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Today we were again up bright and early to travel, but this time we weren't going far, just a hop accross the border into Uzbekistan. The border had been closed just a few days earlier due to terrorist threats, so we were all slightly nervous about the process and expected it to take several hours.

We loaded up the truck and drove only 15 minutes to the border. Exiting Krygyzstan proved no problem and we were in "no man's land" within an hour. Then began the process of getting in to Uzbekistan. This involved countless lines, forms, more forms, stamping of forms, passport control, more forms, angry looking men with AK-47s looking at our forms, standing around for no apparent reason, having our luggage x-rayed, more lines, more stamping and so on. I knew things were going to be a bit different when I told the border guard "thank you" in Russian and he shook his head and told me "rahkmat!". I got it, even though everyone in Uzbekistan spoke Russian, they much prefered you used Uzbek.

Meanwhile our truck was searched by other men in uniforms and a pair of the most friendly, cute drug dogs in the world. This gigantic German shepard and Spaniel mix friend snuffed out every corner of our truck, then returned to our feet for skirtches behind the ears. I can't imagine ever being allowed, let alone encouraged, to pet an American drug dog. The border guards were actually quite friendly, and they joked with our driver over buying myself and another female passenger from the trip. This would be the theme of Uzbekistan for me. For some reason myself and this other woman were big hits there and I think I could have easily snagged myself an Uzbeki husband.

Finally, after many hours, we were waved through. We sped off north leaving behind the lush mountains of Kyrgyzstan for dry rocks and farmland of Uzbekistan. We stopped along the way to take in a WWII memorial. Uzbekistan made huge sacrifices during the war and over 450,000 of its citizens were killed.





Further down the road we made a stop for lunch in Sahrihan. After so much plov it was a delight to enjoy the tastey kabobs available on every street corner and restaurant.





After lunch we were given a brief tour of a local silk factory. The Silk Road brought not just the importation of silk and spices from China, but eventually the secrets of silk production. This small factory still produces everything by hand, from the raising of the worms, to spinning the silk, to dying the thread, then weaving it into scarves and rugs.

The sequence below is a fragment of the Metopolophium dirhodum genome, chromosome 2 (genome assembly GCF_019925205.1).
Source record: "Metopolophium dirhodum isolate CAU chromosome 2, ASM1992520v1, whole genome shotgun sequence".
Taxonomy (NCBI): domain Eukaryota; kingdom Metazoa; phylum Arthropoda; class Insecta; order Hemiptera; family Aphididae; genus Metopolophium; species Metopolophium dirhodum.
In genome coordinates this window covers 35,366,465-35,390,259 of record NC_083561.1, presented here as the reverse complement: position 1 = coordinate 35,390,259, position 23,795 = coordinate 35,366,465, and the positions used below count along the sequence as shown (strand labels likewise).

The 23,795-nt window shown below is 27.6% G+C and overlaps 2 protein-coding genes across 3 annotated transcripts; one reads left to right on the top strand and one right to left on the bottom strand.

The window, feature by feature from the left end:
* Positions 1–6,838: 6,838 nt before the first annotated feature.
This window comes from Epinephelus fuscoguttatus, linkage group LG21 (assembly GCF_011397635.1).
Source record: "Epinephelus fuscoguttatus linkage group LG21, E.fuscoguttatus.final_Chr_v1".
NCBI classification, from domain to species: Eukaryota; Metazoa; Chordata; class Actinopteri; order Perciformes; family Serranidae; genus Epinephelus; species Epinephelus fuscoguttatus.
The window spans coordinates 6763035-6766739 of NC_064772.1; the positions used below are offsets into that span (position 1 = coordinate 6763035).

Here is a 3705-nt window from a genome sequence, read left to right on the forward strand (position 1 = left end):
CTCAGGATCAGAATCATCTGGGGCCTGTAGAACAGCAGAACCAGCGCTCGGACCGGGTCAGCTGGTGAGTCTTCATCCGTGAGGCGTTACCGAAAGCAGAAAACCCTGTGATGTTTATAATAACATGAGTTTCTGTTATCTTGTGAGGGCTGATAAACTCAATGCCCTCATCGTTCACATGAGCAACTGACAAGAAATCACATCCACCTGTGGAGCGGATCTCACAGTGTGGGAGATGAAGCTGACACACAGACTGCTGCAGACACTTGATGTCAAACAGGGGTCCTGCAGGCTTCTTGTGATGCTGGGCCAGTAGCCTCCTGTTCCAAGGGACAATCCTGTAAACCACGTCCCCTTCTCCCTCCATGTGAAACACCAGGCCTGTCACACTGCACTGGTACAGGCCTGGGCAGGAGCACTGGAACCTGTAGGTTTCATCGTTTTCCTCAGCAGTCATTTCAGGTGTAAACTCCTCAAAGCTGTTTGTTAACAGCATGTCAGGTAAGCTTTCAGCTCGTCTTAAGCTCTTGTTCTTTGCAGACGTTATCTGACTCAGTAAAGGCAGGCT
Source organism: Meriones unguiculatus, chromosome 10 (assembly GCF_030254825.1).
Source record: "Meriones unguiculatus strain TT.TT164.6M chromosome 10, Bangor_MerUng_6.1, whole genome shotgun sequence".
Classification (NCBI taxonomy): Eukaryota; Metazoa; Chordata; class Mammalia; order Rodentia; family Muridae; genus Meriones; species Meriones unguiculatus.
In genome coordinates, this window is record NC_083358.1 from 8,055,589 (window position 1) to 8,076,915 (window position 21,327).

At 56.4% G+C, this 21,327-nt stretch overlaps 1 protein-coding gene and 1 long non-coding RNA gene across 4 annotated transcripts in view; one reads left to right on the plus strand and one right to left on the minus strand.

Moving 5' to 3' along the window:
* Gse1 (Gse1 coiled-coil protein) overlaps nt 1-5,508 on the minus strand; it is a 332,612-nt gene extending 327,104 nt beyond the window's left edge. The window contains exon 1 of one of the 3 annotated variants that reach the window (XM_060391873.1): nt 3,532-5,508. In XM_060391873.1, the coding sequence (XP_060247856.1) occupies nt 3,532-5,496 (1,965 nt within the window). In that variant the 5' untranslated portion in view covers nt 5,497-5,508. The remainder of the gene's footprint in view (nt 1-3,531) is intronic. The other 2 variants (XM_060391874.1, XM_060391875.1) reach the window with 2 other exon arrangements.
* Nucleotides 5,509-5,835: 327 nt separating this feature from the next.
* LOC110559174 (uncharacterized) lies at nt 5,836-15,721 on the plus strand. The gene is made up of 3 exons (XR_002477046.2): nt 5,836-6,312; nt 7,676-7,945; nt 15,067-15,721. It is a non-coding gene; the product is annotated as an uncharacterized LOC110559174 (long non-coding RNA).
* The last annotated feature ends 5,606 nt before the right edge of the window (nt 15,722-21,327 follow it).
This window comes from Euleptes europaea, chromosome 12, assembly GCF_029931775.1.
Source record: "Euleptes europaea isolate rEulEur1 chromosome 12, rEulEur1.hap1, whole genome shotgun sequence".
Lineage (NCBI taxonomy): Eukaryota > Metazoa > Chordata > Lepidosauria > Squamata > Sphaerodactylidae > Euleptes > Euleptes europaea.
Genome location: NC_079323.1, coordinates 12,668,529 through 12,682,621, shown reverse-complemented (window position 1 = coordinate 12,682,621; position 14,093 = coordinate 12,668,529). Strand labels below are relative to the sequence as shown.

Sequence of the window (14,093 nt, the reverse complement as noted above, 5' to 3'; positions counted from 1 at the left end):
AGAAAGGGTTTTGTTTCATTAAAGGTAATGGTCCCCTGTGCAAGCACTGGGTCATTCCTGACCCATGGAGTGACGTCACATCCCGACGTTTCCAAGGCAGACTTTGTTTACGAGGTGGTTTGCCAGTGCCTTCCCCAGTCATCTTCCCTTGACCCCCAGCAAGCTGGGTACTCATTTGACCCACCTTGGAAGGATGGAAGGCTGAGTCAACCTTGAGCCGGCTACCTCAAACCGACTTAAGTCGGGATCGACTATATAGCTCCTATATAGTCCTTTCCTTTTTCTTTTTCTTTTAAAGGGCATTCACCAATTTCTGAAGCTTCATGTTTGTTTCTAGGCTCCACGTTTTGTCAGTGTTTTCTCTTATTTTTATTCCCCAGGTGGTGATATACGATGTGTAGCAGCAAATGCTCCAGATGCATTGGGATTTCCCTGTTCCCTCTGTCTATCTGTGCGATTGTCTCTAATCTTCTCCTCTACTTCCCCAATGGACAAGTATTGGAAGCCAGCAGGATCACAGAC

Our drive ended in Fergana City, at the amazingly modern and luxurious Hotel Club 777, complete with giant bar, spa and huge swimming pool. After so long in the small villages of Kyrgyzstan it was complete culture shock to have the afternoon to lounge in the sun by the pool with a beverage.



The rest of the hotel's guests seemed to be made up of suspiciously gangster looking Russians and a few wealthy, young Uzbeks with their model-esque girlfriends or wives. For a heavily Muslim culture, it was surprising.

That evening our new local guide took us to a restaurant he described as a cabaret of sorts. We walked in to the enormous Tantana night club and were seated near the stage. We were the only non-locals in the rapidly filling club. We ordered a bottle of paint-thinner vodka and beers and enjoyed our meals which ended up being nothing like we thought we'd ordered, but quite tastey anyway.

Then the lights went down and the stage lit up. The first act was a traditional Uzbek dance with gorgeous women in lavish costumes. This was followed by another traditional dance with men. Then some sort of Uzbek karaoke style vocal performance. Then more tradtional dance, more karaoke, and more dance. Each dance got progressively less traditional and more modern, with influences of ballet and modern jazz. It was really quite good. Just when I thought it couldn't get any better, out came an ensemble of Uzbeki bboys. That's right, break dancing in Uzbekistan. And they were fantastic, with huge power moves and creative choreography. Completely surreal. I was really wishing I'd brought my camera. I did, however, manage to find this YouTube Channel posted by the dance troupe who performs there.

After the breakdancers took their bows, the floor was opened up to a disco and everyone left their tables to dance. It was absolutely hilarious and fun. We all got far too much attention being the only westerners there, but everyone was well behaved. One guy called himself "slim" and followed me around all evening, only managing to say in English "I live in Moscow, I come here to dance" all evening long. He even managed to jump in my cab and tried to follow me back to our hotel, but our driver, Zoe, and I lost him at the hotel gates.

It was one of those nights that simply can not be planned and one of the great joys of traveling to have no expectations and find yourself watching breakdancing in the middle of a small town in Uzbekistan.
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